Tuesday, July 10, 2012

Attenberg Grabs More Indie Attention

Although Attenberg struggles to hold the attention of many American moviegoers, the second full-length film from Athina Rachel Tsangari as a writer/director is an adequately quirky character expose and indie film from Greece. The coming-of-age-too-late tale of 23-year-old Marina is cautionary in under-the-surface sadness and captivating in its exploration of ackward sexuality and human intimacy.

Outside of her widowed father and one friend, Marina has never had to relate to other people. And although her father handles his own mortality with quiet acceptance, it quickly becomes apparent that his impending death will leave an emptiness in her life.

The pair of them make a perfect platonic duo who communicate effortlessly, easily building on each other's thoughts and comfortable enough to play word association games and mimic wild animals as they appear on nature shows. In short, they are buddies. And he is dying.

Marina isn't the only one who comes of age too late. 

Although some critics believe the film to be pretentious at times, it's difficult not to be misconstrued as such. The entire film can be seen as an allegory. Marina isn't the only one who has remained innocent.

As her father (Vangelis Mourikis) points out, Greece is a country that has moved from sheep pens to bulldozers. It skipped the Industrial Age much like his daughter missed out on her own experimental, explorative, and formidable teen years.

In one sense, he laments that they thought they were ushering in a small revolution. But this rapid ascent also means that the town lacks uniformity, something he will never see complete. Marina is much the same. She is an adult, one who isn't naive but is grossly inexperienced.

In taking on Marina, Ariane Labed delivers a purposefully deadpan and memorable debut, allowing only well-timed glints of wit, wisdom, or anguish to escape from her eyes or in a turn of her mouth. Later, she hints at transformation as she begins to develop her first male relationship outside of her father.

The relationship carousel is caustic as life plays out.

A random meeting with a visiting engineer (Giorgos Lanthimos) and the chance discovery that they both like the 1970s electronic protopunk band Suicide is her first relationship with a man beyond her father. The few moments they have on the screen together are memorable, largely because Lanthimos remains unassuming, gentle, and tender toward her.

Her relationship with her friend, Bella (Evangelia Randou), is decidedly different too. It frequently comes off as an obligatory arrangement between long-time friends who treat each other like family (and take each other for granted). Their relationship is entrenched and also antagonistic.

Other than their quirky but still straight-faced play sessions mimicking each other (different, but not dissimilar to what Marina and her father do), most of it is confined to negotiations. At the open of the film, Bella teaches Marina how French kiss. Later in the film, Marina solicits Bella to sleep with her father.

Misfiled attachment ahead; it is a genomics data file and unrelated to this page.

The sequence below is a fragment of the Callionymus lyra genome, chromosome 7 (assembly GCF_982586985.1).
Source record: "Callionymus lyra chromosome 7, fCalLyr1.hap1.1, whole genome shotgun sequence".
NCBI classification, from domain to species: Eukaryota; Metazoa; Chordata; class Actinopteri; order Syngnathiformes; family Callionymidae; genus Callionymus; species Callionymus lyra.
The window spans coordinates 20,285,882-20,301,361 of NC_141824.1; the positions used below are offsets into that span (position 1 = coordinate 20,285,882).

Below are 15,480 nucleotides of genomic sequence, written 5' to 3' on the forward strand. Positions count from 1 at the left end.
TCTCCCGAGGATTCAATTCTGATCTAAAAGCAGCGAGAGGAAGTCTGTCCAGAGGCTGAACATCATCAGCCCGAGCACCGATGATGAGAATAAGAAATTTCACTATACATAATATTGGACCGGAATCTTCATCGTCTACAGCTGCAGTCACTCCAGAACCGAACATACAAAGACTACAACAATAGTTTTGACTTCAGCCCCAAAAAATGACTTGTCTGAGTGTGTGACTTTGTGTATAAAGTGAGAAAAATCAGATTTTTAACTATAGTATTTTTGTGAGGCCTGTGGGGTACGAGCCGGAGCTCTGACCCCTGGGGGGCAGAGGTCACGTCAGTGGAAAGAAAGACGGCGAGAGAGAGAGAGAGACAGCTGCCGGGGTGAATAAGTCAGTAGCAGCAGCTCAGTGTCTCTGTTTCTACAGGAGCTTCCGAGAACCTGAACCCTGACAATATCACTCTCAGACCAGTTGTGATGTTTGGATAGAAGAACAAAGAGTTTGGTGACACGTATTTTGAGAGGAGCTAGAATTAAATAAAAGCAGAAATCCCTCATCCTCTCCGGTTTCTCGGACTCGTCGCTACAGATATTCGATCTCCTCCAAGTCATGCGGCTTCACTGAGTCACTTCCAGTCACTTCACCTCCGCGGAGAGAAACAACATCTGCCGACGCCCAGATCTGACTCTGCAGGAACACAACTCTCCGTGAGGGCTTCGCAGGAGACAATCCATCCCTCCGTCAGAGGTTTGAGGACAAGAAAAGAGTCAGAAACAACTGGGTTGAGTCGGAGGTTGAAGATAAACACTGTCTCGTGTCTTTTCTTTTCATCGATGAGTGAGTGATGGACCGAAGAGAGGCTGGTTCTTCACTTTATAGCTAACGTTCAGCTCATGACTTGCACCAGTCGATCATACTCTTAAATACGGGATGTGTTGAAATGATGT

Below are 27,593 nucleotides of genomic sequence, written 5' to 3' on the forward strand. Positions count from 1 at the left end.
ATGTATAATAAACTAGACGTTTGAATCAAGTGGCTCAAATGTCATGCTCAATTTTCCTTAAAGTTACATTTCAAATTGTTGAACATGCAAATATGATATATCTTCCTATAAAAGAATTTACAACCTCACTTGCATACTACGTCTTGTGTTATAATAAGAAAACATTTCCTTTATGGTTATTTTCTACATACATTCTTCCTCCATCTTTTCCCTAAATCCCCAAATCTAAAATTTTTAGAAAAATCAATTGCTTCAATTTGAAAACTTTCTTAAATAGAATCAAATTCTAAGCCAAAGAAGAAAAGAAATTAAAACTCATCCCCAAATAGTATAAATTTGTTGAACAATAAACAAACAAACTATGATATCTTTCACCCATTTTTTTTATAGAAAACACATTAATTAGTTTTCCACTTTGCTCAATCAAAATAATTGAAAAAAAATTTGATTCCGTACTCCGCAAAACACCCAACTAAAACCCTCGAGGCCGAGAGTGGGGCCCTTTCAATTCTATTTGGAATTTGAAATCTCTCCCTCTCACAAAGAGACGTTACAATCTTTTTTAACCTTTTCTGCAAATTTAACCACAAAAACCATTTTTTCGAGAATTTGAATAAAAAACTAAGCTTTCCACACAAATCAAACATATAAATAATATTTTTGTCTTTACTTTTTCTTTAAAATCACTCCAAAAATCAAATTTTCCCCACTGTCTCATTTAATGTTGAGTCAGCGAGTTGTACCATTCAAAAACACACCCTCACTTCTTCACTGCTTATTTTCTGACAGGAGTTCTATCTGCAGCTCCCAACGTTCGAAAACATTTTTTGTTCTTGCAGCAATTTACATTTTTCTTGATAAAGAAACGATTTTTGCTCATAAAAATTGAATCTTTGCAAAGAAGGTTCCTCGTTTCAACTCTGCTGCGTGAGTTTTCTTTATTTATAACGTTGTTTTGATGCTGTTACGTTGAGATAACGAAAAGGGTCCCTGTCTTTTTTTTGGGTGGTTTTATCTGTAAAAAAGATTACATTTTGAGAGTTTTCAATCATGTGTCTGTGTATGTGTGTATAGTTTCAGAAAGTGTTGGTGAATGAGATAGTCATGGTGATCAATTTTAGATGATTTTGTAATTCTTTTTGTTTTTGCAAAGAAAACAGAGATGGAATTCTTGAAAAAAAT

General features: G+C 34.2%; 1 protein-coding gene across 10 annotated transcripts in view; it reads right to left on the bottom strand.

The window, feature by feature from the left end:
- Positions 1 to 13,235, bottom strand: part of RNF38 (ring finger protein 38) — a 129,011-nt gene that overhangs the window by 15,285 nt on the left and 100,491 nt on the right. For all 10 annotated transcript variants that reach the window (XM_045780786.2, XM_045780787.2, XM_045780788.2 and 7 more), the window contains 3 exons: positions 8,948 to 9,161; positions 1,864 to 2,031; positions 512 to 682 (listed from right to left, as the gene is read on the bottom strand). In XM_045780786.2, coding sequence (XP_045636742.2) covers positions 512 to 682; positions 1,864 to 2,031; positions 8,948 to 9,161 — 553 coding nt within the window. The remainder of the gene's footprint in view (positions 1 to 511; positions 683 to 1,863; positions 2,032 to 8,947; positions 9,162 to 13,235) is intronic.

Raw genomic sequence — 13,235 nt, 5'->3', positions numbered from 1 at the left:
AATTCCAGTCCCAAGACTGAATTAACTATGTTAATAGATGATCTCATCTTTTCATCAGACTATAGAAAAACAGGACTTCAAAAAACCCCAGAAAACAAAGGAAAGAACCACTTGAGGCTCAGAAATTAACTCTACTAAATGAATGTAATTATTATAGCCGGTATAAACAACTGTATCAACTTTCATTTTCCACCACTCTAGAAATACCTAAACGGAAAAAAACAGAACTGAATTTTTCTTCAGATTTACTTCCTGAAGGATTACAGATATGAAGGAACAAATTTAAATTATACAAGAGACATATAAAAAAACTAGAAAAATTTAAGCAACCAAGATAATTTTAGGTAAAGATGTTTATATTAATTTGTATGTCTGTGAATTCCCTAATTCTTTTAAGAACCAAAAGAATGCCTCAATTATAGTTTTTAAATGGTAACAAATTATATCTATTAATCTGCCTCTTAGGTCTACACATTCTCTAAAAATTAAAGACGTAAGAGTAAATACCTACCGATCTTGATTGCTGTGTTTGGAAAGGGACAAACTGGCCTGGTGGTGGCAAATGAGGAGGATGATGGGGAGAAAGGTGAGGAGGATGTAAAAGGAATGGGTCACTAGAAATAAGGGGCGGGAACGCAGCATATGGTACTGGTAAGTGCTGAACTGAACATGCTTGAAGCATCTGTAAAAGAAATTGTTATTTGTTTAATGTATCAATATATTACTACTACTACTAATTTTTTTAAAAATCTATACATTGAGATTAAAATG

A few graphs about director Athina Rachel Tsangari. 

This is the first movie that Tsangari, who attended New York University's Tisch School of the Arts and the University of Texas at Austin, has made in Greece. At the onset, Tsangari wasn't sure she could make a film in Greece after living in America for so long. But this might have indadvertedly helped her write and construct Attenberg, given Marina doesn't belong in her environment.

Instead of belonging to society, she identifies with belonging more to her father (something Tasangari had said is more common in developing countries but taboo in Greece). It's not the only cultural difference Tasangari worked into the film. Marina also has trepidation about intimacy and sexuality, something American women shed on social networks. And Spyros' wish to be cremated is more impacting in Greece, where it is forbidden.

Although Attenberg is only her second feature as a director, Tsangari has ample experience in the field. She has several production credits with Yorgos Lanthimos and others. She has also produced several shorts. Her first experience working in film was in Slacker (1991) by Richard Linklater.

Attenberg By Athina Rachel Tsangari Unshackles 5.2 On The Liquid Hip Richter Scale. 

While Attenberg isn't necessarily a groundbreaking independent, it does demonstrate her mettle as a writer and director while showcasing some promising actors and actresses. It is also a compelling symbol of the emerging film scene in Greece and may help move European films from their generally confined genres. Tsangari prefers to blend them.

If the film fell short of any American expectations, it's likely because it came off too much like a comedy in the trailer and even in most of the reviews. Even the clip above makes it comes across more edgy than it is, even if it is a quirky drama (as opposed to a melodrama).

Attenberg by Athina Rachel Tsangari can be ordered from Barnes & Noble or the film can be rented from iTunes. You can also find Attenberg on Amazon. The film is also unrated.
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